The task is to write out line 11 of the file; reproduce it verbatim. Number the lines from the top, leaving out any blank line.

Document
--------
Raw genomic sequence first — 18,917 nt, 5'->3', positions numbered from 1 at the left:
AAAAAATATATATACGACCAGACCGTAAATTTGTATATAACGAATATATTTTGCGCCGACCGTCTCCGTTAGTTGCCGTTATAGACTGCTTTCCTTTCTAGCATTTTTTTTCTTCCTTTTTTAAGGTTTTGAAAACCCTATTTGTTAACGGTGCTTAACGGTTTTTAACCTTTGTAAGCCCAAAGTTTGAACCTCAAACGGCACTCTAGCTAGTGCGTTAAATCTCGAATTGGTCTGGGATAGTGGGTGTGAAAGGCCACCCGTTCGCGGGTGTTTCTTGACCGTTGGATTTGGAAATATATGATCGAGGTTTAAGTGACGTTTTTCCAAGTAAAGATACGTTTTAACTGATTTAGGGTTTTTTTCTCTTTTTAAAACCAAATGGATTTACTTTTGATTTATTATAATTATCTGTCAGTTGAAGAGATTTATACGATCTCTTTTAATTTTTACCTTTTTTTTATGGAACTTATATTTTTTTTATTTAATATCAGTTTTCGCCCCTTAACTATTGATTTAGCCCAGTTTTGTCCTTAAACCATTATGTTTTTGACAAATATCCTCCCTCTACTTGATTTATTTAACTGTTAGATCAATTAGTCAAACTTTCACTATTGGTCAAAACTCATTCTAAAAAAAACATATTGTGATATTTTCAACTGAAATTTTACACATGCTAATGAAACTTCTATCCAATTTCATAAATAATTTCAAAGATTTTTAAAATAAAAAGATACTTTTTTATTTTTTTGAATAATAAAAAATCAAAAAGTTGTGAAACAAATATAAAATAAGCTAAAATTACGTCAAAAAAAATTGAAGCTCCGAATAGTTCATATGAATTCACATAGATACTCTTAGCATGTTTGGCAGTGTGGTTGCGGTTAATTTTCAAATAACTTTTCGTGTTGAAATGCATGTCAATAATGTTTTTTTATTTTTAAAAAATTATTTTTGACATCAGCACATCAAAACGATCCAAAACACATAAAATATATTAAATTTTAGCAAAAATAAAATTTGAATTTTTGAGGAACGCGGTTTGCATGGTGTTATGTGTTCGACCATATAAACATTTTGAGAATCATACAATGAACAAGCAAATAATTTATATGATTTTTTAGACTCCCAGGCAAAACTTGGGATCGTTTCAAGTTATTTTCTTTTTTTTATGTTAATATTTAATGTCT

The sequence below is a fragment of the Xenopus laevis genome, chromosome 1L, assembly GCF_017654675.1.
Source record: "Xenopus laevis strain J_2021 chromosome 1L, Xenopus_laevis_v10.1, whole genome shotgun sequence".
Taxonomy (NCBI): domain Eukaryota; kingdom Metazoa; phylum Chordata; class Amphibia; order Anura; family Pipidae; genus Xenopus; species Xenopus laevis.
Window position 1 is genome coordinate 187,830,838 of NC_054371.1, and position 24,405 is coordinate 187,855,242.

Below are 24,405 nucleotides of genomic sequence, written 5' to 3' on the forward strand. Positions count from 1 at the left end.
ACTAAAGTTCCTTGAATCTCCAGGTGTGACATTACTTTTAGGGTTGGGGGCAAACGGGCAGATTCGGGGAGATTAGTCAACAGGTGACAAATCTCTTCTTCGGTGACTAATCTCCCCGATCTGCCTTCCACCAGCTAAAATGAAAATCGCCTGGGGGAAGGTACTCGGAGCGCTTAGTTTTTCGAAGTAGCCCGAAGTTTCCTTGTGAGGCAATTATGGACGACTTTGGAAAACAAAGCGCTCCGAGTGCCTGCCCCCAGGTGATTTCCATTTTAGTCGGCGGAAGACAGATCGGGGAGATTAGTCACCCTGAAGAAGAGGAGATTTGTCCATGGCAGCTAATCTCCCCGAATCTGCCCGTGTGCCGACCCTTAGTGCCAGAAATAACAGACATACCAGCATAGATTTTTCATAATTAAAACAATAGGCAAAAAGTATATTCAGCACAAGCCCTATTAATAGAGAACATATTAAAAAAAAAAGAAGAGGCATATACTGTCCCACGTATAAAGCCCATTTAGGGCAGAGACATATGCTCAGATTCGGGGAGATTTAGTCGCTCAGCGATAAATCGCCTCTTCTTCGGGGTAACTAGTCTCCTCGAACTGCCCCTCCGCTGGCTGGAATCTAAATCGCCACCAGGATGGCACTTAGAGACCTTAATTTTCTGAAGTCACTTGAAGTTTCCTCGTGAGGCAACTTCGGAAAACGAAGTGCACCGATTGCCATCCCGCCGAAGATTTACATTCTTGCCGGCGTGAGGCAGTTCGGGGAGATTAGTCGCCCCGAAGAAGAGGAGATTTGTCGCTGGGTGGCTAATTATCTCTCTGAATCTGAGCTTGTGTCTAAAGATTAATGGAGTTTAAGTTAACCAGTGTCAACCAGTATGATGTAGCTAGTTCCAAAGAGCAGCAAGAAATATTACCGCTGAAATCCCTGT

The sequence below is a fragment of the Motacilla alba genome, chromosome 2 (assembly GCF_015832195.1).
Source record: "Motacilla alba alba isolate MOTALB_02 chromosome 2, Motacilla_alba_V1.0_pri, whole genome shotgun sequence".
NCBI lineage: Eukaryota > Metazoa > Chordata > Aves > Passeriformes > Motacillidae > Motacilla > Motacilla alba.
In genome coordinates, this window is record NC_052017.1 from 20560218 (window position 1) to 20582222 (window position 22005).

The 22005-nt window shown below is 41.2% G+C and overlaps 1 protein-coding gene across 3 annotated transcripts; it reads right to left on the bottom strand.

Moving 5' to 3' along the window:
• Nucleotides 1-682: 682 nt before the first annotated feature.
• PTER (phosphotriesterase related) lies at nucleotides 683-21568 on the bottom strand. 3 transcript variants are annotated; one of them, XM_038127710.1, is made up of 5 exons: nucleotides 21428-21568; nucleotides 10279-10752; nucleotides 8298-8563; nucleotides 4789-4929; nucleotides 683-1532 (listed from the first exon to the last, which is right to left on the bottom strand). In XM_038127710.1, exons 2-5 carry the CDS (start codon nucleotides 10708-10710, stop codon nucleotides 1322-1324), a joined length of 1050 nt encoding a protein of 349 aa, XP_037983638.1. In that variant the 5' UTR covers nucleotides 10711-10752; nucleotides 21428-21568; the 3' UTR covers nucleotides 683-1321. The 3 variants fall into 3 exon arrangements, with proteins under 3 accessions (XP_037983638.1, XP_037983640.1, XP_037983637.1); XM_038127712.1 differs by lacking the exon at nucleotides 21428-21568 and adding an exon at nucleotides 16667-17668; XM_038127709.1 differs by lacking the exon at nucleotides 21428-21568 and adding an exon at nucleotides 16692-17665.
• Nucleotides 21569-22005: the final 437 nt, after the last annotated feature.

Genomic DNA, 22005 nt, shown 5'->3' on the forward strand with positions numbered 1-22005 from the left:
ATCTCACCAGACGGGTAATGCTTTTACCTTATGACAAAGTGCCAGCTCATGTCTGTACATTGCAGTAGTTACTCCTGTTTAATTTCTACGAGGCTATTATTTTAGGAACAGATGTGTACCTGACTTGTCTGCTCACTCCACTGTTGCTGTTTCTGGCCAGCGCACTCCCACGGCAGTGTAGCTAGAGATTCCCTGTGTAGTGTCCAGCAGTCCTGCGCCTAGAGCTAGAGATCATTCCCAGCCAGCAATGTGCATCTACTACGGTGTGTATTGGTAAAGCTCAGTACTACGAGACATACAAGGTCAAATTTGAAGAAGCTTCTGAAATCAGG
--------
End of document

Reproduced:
NCBI lineage: Eukaryota > Metazoa > Chordata > Aves > Passeriformes > Motacillidae > Motacilla > Motacilla alba.